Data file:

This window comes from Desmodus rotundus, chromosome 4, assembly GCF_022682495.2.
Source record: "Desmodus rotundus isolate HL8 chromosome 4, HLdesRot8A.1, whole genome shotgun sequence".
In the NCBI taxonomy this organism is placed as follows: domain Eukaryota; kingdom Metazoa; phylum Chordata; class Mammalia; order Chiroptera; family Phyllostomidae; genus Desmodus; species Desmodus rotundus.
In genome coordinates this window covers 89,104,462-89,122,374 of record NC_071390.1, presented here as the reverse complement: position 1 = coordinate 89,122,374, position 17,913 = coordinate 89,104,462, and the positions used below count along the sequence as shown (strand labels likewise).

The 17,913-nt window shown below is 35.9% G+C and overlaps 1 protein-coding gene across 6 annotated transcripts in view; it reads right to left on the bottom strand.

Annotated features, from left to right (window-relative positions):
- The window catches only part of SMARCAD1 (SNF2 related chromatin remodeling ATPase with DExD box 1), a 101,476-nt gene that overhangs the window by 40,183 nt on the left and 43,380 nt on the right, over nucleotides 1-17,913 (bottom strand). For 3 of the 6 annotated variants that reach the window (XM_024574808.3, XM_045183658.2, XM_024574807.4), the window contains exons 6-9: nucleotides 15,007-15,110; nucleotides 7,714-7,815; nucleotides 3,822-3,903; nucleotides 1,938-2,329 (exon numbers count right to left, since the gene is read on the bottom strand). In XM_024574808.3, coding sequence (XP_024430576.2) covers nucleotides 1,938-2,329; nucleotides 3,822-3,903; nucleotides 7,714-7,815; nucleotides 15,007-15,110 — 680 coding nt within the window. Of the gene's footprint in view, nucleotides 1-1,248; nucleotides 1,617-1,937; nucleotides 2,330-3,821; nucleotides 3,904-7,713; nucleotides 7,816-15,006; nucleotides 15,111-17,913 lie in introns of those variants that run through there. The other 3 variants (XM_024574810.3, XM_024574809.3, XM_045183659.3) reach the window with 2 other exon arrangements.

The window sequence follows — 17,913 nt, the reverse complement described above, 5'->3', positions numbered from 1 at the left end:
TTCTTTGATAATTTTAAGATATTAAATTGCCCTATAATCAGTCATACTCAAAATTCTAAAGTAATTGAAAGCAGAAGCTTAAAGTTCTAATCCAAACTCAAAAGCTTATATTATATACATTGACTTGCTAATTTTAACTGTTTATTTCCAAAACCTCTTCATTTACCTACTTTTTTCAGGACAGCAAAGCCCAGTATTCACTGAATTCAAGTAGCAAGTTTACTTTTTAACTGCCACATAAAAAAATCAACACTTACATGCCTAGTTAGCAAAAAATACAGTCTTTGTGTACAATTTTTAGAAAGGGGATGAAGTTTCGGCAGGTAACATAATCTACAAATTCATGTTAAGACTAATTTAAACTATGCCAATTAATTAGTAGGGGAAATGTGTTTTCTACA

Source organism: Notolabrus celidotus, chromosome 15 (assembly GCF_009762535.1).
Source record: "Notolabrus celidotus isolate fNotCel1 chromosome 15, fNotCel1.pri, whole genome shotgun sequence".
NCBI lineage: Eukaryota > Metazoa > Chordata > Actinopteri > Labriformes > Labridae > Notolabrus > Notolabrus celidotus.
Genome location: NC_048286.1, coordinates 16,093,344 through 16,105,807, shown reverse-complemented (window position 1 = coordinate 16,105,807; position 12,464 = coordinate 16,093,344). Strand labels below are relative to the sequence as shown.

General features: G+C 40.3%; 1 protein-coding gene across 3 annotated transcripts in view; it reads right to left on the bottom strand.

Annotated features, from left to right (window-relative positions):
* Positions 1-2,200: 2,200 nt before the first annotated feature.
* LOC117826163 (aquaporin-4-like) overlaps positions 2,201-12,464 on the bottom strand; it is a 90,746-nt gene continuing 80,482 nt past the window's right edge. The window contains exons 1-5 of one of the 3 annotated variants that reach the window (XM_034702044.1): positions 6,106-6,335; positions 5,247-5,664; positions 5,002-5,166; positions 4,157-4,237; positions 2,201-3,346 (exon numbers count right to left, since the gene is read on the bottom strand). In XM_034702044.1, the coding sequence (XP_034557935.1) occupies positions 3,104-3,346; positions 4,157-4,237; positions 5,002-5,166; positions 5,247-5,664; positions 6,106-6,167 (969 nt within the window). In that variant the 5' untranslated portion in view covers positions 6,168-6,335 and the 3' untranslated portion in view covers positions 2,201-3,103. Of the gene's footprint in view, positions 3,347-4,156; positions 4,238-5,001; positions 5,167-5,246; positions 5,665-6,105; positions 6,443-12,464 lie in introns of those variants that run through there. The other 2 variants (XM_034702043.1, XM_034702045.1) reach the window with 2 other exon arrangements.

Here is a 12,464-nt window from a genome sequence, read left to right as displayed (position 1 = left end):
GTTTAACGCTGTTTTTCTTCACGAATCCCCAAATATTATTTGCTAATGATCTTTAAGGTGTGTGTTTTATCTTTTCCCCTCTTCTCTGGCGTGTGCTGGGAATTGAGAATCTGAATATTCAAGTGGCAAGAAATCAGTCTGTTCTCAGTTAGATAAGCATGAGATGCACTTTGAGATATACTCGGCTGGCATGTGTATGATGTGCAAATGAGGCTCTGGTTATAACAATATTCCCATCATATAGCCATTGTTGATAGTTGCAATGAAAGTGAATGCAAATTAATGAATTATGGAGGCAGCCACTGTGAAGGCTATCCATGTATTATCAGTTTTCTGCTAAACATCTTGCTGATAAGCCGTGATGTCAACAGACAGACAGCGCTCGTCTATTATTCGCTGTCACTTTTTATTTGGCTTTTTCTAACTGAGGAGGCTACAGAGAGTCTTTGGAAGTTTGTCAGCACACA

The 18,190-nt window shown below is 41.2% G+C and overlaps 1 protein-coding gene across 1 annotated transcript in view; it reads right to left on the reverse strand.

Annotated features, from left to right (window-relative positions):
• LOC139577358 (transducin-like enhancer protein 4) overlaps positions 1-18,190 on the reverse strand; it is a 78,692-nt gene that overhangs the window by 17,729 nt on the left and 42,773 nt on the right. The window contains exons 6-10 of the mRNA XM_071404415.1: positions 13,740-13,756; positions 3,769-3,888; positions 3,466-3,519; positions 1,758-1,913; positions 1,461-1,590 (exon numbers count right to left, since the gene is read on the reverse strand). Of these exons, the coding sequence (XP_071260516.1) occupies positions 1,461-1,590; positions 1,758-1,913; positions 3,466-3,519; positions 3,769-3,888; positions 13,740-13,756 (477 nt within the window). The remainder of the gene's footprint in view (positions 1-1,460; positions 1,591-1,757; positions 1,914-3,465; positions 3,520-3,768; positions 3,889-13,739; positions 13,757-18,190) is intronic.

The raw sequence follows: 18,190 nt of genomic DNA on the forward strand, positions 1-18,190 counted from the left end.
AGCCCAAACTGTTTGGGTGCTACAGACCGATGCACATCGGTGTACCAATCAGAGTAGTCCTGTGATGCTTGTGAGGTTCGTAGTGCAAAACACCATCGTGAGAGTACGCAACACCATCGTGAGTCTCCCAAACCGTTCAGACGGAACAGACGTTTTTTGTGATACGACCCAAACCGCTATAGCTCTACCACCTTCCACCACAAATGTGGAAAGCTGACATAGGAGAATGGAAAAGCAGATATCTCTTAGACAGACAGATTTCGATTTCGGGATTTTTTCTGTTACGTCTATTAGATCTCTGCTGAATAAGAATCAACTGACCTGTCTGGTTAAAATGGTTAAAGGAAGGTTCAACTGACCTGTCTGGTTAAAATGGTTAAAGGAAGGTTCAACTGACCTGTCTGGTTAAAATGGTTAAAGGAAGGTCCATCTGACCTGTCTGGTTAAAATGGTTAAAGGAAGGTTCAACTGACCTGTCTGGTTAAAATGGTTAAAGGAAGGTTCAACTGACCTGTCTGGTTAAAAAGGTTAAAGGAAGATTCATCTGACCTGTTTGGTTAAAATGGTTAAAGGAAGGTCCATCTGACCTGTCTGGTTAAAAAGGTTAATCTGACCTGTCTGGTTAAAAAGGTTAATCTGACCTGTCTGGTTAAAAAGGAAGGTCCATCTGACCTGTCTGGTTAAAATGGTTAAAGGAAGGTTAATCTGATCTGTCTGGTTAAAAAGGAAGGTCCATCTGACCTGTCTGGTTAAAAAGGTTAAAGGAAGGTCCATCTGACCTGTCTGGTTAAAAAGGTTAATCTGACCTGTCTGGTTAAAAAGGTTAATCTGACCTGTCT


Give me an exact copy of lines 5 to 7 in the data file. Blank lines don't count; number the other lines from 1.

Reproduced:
The 17,913-nt window shown below is 35.9% G+C and overlaps 1 protein-coding gene across 6 annotated transcripts in view; it reads right to left on the bottom strand.

Annotated features, from left to right (window-relative positions):
- The window catches only part of SMARCAD1 (SNF2 related chromatin remodeling ATPase with DExD box 1), a 101,476-nt gene that overhangs the window by 40,183 nt on the left and 43,380 nt on the right, over nucleotides 1-17,913 (bottom strand). For 3 of the 6 annotated variants that reach the window (XM_024574808.3, XM_045183658.2, XM_024574807.4), the window contains exons 6-9: nucleotides 15,007-15,110; nucleotides 7,714-7,815; nucleotides 3,822-3,903; nucleotides 1,938-2,329 (exon numbers count right to left, since the gene is read on the bottom strand). In XM_024574808.3, coding sequence (XP_024430576.2) covers nucleotides 1,938-2,329; nucleotides 3,822-3,903; nucleotides 7,714-7,815; nucleotides 15,007-15,110 — 680 coding nt within the window. Of the gene's footprint in view, nucleotides 1-1,248; nucleotides 1,617-1,937; nucleotides 2,330-3,821; nucleotides 3,904-7,713; nucleotides 7,816-15,006; nucleotides 15,111-17,913 lie in introns of those variants that run through there. The other 3 variants (XM_024574810.3, XM_024574809.3, XM_045183659.3) reach the window with 2 other exon arrangements.